He was just Mike, so clear in his teaching. Those numbered handouts that betrayed his legal background but which were just so beautiful to look at and needed no commentary. But just Mike, so oblique that sometimes (well quite a lot of the time) you had no idea what he was talking about and nervous laughter was the only response. Obscure literary references and philosophers that even seasoned academics had never heard of but which Mike assumed everyone would have. ‘Come on people!’ he’d bellow because our holiday reading had not been the French sociologist Michel Crozier on the theory of bureaucracies. You could learn his language in time. There were cricketing codes for interviewing potential faculty:
Military medium – candidate is solid but not spectacular.
Spraying it down the leg side – candidate is dodgy doctrinally.
Moved it in the air and off the seam – candidate has exciting potential.
Mike was on a different planet, a planet that was inhabited by just Mike.
Just Mike, both inflexible and flexible, so steely and yet so fragile, so wise but with a childlike innocence. His physicality betrayed his state of mind. At times his tread was light, his gait jaunty, even sprightly. As times his tread was heavy, his gait burdened as if a great weight was on him.
Just Mike, in some ways so naturally a leader, in other ways so ill-equipped and needing to be led. Politically successful because he was so apolitical. So humble and with so little ego having no interest in personal self-aggrandizement.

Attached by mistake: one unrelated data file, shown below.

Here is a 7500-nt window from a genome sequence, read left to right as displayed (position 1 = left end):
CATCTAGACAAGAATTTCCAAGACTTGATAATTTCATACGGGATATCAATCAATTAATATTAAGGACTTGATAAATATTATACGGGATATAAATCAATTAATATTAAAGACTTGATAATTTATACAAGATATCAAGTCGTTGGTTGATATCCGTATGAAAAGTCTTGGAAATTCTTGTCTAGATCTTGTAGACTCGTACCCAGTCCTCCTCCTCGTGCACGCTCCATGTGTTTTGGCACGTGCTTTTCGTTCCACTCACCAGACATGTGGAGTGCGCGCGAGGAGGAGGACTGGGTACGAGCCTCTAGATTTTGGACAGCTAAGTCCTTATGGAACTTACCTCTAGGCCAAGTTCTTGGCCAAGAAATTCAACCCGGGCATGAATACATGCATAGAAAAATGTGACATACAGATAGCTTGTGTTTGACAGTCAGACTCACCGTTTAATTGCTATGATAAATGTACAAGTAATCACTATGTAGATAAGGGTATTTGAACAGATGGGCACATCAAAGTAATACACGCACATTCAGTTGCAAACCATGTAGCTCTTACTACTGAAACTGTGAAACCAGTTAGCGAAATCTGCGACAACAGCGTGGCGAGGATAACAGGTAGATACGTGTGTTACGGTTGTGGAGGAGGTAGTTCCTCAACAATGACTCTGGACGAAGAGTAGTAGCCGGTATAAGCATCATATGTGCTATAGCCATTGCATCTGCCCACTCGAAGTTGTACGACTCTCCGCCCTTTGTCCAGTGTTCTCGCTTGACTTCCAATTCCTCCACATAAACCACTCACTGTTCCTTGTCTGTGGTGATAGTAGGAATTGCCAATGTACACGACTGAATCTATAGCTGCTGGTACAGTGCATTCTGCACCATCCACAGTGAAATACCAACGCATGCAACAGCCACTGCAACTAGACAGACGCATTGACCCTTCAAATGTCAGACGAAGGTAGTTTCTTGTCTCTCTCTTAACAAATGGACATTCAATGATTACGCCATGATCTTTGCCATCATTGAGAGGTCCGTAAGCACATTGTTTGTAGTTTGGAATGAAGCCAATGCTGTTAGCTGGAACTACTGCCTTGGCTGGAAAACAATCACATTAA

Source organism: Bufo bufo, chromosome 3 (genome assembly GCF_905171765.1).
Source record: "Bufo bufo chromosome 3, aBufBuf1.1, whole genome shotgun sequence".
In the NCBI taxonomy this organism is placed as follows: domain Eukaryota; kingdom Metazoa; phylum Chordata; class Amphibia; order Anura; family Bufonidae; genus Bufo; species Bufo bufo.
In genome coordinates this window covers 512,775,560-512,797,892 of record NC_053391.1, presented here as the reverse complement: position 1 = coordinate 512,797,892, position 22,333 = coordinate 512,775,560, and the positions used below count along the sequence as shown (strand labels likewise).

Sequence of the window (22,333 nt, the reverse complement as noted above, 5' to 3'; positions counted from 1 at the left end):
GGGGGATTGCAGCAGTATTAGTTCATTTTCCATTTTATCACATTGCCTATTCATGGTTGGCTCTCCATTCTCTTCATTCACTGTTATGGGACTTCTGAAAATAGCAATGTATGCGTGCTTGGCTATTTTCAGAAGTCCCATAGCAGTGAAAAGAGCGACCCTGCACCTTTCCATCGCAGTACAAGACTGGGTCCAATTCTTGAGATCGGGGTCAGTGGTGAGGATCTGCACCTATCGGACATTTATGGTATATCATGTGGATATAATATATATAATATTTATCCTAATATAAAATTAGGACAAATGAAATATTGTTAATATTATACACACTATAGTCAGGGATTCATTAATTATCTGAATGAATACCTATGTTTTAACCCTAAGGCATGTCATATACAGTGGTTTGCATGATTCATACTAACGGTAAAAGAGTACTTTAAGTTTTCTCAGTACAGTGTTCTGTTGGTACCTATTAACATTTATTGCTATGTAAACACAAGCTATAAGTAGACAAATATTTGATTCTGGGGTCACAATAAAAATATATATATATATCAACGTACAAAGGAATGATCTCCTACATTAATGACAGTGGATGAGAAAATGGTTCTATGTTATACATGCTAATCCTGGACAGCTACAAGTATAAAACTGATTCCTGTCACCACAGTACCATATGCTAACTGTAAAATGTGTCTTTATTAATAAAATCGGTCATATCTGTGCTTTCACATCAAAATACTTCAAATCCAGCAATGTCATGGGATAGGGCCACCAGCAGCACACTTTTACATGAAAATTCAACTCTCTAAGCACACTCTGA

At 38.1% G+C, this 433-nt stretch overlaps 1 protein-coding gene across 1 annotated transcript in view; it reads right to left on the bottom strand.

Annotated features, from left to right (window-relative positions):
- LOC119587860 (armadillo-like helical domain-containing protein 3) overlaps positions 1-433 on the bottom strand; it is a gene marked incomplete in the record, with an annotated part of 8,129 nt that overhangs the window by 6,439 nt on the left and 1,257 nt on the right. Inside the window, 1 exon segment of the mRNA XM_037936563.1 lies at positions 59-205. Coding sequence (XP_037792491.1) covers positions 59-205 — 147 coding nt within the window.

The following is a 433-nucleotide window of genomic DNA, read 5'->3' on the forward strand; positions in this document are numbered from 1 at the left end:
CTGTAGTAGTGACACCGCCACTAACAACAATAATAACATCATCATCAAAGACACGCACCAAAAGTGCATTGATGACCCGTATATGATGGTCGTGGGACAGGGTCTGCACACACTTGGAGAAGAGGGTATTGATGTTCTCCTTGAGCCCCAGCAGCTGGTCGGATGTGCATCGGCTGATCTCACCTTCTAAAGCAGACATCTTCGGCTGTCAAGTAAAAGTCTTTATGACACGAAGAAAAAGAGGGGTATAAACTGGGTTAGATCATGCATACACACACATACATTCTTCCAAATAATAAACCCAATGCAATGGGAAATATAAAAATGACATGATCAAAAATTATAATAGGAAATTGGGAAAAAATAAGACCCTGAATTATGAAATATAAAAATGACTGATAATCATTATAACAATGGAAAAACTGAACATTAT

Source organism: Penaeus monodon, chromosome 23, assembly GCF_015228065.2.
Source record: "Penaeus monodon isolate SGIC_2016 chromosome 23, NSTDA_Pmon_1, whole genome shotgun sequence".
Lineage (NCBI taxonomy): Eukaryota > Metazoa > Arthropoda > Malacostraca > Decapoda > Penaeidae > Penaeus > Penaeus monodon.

Just Mike. Totally immovable on healthy historical Christian orthodoxy: biblical innerrancy, penal subsititution, justification by faith alone. From the stands we’d cheer him on as time after time he’d deliver the killer blows against gangrenous false teaching and futile non-Christian worldviews. Boom! He was our theological heavyweight champion.
Just Mike. Unapologetically intransigent on the need for rigorous theological education against the constant pressure and temptation to dumb down and hollow out. Mike would not let us partake in the race to the bottom. He could be steely. He could be stubborn. He could get cross. When lecturing he always stared into some strange middle distance, and yet when he eye-balled you, birthmark pulsating, it was terrifying.
Just Mike. He’d do things way out of his introverted comfort zone, put up with people who he didn’t particularly like. He absorbed blows like the punchbag he worked out on, taking hits for us, for the college, for the gospel of ‘repentance and the forgiveness of sins’ that was so precious to him.
And then Jesus just took him. I can’t fathom why our Lord has taken our best player off the pitch at the beginning of the second half and just when we’d worked out a playing system that would enable him to shine all the more. But He is good and wise and sovereign. There is a Creator-creature distinction: His ways are not our ways. And I know that in some incredible way, we will be made more like Jesus and His kingdom will be extended.
We laughed when Mike started saying we needed to be better than him, but he meant it. And we do. Mike was one our best, but under God the college he shaped at Oak Hill is ours and we now must work in partnership to produce more and more, better and better gifts to the church. Our devastation must quickly turn to determination to build on Mike’s legacy and carry on the mission he gave his life to.
See you soon mate… and save us some chips.